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28 September, 2020

Eliminating Excel from business critical processes


Article By

Rógvi Dávid Arge, Senior Data Scientist, Flowtale
Rasmus Hanberg Thomsen, Partner, Flowtale

It is safe to say that Microsoft Excel is an immensely popular application. It is part of Microsoft’s Office, which according to windowscentral has around 1.2 billion users worldwide, and is used in everything from project planning, data storage, cash-flow forecasting, and much more. In this article we’re focusing on what happens when Excel sheets evolve into something the application was never intended to be used for, a general solution approach, and how we solved it for a global engineering consultancy.

Introduction to the Problem

Fig 1: Excel applications most often end up being either a bottleneck, a source of data quality issues or both

Within companies, Excel based applications often start as simple tools developed over time by an employee to simplify their own work, or to standardize some process. If the tool is a success, depending on its initial use-case the company either becomes dependent on it as an integral part of their infrastructure, reporting pipeline, or as a part of company specific processes.

Fig 2: (LEFT) Excel applications often start out as simple stages in more complex workflows, which in the early stages enable an employee to do a complicated process using only their Excel sheet. (RIGHT) As the application gains traction it evolves into a monstrosity that Excel isn’t built to handle, which introduces bottlenecks, data quality issues, concurrency issues, persistence issues, and more

This poses a number of problems ranging from data processing bottlenecks, manually maintained reporting pipelines, to multi-user application maintenance. The paradox here is that as user adoption increases or as the application becomes a more integral part of the business processes, the bottleneck issues and maintenance costs become larger than the gains of using it. Furthermore, in many cases the problem is unavoidable, because the capital investments and development time needed for creating robust solutions that solve the same issue are greater than the perceived value. If this sounds familiar to you, follow along and in the next section we’ll describe a solution approach and how we used it to solve this problem for a client.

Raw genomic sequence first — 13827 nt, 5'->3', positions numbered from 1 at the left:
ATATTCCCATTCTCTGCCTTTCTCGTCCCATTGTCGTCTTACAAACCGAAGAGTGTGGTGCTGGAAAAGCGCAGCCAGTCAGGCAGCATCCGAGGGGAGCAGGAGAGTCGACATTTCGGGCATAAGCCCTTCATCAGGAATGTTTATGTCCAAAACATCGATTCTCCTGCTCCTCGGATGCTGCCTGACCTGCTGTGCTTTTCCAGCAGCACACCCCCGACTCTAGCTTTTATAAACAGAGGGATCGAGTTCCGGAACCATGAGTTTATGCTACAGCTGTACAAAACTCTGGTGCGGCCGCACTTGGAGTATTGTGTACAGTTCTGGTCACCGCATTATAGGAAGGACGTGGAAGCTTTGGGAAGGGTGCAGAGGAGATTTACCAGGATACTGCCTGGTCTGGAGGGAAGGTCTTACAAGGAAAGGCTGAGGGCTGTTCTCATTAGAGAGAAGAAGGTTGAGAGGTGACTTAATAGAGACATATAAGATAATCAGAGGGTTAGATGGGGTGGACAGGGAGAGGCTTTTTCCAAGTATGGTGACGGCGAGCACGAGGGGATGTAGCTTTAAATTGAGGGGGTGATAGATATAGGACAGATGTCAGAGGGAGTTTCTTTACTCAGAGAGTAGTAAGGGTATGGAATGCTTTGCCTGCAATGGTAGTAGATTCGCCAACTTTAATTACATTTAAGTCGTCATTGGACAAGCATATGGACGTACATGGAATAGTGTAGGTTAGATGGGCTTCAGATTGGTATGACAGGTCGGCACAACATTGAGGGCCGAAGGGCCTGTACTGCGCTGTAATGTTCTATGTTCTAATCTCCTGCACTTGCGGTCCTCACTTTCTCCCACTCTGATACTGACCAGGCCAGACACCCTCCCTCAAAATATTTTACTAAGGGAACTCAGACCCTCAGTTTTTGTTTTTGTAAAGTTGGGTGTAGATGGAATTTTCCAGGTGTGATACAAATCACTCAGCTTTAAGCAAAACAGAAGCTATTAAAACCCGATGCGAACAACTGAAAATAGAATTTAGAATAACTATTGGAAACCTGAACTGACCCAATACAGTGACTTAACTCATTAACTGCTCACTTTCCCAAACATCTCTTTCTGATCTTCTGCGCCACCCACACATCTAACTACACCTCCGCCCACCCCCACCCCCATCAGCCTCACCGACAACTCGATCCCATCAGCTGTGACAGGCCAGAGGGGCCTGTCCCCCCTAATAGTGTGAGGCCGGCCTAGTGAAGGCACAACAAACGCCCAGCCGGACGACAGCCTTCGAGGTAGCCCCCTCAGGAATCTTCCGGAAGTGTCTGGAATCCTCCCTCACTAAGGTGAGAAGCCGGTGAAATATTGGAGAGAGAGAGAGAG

A General Solution Approach and How we Implemented It

Before we get into the solution approach, we’ll look into the types of issues that relate to Excel applications. We start by splitting the issues into application independent or dependent ones.

Application independent issues are key issues related to all Excel based applications and relate to:

  • distribution
  • versioning
  • data consistency
  • security
  • persistence

Application dependent issues can be very different depending on the type of application. If we take a multi-user project planning tool as an example, the application specific issues might be data storage, data collection, and concurrency. If on the other hand we’re looking at a data collection sheet for reporting or quota calculations, then the issues might be related to data quality, concurrency, and dependence on manual inputs.

What we can gather from these issue topics is that Excel applications in general have issues related to:

  • versioning
  • distribution
  • data consistency
  • security
  • data persistence
  • code quality
  • data quality
  • concurrency
  • security
  • accessibility
Fig 3: Excel applications often have issues related to these topics

Many organizations have experienced these issues first hand, but in our experience most of these problems can be solved using best practices within software development and software architecture.